Verizon Unloads Media Assets
AOL, Yahoo Sold for $5 Billion
Verizon Communications (VZ) agreed to sell Yahoo and AOL to Apollo Global Management in a roughly $5 billion deal. The sale marks the end of Verizon’s attempt to morph into a media company.
Apollo is paying $4.25 billion in cash for a 90% stake in the two media assets. Verizon will maintain 10% ownership and will get $750 million of additional preferred stock in the new company. Apollo plans to form a company called Yahoo which will operate both businesses. Verizon paid $4.4 billion to acquire AOL in 2015. It purchased Yahoo for $4.5 billion two years later.
Value to Unlock
Apollo believes there is a lot of value to unlock from the digital properties’ 900 million active monthly users. Verizon used its media business to add more mobile subscribers and reduce churn, which meant it did not take advantage of some opportunities which a media or private-equity company may have pursued.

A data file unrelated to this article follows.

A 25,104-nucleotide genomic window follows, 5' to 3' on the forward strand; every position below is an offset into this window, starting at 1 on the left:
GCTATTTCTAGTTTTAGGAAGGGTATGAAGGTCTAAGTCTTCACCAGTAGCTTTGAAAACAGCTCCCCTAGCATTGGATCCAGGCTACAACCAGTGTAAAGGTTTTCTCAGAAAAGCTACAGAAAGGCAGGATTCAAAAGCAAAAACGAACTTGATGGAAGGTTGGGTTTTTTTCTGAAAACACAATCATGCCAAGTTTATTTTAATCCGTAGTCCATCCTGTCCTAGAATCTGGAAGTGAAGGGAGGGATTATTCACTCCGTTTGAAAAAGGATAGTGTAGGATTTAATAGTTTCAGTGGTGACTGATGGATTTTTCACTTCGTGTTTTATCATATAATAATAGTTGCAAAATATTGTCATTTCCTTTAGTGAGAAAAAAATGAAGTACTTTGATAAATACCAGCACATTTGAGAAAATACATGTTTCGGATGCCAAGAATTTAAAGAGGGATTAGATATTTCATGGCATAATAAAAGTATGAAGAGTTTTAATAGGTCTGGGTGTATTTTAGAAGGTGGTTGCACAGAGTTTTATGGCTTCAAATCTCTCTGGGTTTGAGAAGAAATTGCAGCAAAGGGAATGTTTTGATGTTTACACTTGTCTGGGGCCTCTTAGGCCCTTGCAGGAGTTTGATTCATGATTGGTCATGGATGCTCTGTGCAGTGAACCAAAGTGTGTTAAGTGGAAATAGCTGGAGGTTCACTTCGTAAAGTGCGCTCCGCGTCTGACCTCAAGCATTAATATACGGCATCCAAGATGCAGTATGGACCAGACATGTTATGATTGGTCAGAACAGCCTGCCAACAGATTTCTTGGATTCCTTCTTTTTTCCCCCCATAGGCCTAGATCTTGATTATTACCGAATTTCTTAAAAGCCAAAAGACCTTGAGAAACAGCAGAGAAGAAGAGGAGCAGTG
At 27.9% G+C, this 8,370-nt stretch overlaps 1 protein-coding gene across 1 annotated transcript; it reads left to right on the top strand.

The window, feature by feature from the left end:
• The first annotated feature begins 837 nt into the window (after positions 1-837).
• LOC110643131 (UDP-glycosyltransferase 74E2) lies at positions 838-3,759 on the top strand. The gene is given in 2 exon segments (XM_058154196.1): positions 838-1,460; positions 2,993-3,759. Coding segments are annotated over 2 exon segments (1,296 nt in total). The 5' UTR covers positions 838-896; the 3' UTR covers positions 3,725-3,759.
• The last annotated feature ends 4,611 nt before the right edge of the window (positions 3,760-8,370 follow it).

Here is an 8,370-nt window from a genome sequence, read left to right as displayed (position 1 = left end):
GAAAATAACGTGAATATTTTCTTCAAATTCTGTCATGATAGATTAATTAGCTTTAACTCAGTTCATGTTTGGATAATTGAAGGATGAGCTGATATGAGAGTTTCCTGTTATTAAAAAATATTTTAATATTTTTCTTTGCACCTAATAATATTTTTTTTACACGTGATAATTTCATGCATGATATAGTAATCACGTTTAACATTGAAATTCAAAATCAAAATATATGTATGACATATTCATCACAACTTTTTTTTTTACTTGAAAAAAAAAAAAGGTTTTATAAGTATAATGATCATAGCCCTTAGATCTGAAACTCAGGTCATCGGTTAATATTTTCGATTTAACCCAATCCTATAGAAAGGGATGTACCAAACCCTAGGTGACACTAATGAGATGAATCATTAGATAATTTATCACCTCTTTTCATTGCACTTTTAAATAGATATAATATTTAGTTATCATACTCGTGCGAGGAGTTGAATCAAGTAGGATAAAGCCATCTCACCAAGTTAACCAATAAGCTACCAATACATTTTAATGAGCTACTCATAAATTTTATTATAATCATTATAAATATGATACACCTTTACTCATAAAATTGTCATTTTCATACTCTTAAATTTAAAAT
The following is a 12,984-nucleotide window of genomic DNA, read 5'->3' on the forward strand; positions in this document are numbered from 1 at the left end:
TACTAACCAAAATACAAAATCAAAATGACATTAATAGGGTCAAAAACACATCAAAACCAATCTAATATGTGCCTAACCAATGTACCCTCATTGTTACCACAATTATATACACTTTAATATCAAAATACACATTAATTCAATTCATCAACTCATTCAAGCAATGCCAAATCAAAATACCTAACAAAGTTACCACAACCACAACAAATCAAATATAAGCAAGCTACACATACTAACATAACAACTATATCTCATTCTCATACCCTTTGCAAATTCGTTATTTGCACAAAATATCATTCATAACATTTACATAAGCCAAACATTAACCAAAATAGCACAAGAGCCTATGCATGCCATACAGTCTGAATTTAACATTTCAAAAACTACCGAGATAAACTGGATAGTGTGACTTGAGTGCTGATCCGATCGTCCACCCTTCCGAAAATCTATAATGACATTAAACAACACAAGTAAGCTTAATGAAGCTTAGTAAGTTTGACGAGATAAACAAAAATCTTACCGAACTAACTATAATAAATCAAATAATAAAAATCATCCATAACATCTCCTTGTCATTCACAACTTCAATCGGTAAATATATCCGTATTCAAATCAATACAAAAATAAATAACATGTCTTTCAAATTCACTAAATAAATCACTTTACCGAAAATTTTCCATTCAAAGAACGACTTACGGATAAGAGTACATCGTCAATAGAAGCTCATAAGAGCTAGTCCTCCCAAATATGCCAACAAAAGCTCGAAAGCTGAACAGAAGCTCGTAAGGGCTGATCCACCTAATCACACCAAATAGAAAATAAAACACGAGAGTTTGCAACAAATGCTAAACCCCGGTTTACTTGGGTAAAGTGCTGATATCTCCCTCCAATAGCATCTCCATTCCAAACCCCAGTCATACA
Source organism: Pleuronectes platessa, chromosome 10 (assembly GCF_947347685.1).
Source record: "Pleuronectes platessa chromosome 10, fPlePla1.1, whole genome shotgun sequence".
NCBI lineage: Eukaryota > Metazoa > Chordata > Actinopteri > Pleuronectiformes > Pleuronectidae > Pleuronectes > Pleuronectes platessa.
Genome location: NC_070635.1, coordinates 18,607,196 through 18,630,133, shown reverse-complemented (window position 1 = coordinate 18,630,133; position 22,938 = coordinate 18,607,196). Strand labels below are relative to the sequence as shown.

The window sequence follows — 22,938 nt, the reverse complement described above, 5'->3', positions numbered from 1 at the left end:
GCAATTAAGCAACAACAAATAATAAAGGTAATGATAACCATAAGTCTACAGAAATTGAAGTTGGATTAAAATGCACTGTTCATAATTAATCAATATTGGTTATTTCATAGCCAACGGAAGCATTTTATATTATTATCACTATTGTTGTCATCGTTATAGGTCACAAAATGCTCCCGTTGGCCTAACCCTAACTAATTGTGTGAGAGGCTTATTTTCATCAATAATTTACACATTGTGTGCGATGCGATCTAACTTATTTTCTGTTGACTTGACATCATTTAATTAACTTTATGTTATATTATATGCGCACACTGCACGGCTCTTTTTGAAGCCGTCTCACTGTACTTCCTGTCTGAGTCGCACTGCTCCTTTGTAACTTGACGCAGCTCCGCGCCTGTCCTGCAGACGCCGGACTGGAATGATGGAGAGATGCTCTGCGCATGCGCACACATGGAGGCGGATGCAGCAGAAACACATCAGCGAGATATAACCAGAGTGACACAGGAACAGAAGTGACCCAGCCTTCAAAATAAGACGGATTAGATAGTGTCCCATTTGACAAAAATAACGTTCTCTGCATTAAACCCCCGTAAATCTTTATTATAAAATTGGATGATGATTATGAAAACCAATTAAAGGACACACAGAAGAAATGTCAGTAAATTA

For example, Yahoo operates a popular sports betting platform but it is not licensed to facilitate gambling. Apollo, however, is licensed in more than 200 jurisdictions. The PE firm sees opportunities like this as a way to boost Yahoo’s revenue. “This is a typical Apollo deal in that these are very iconic, industry leading businesses, but they need a little tender loving care,” David Sambur, Apollo’s Co-Head of Private Equity said in an interview.
Apollo’s Track Record
Apollo was not the only buyer interested in Verizon’s media unit, which posted 10% increases in revenue over the past two quarters. Other suitors wanted certain assets in the media group but not all of it. Apollo has a track record of success boosting growth at internet properties it acquires—including Shutterfly, the online photo company. Verizon is positioning the sale as a way to focus on providing customers with fiber-optic and cellular connections.
The sale of AOL and Yahoo come at a time when digital advertising is poised to pick up as the economy reopens and people spend on travel again. It will be interesting to see how Apollo chooses to operate the two properties at a complex time for the online media industry.
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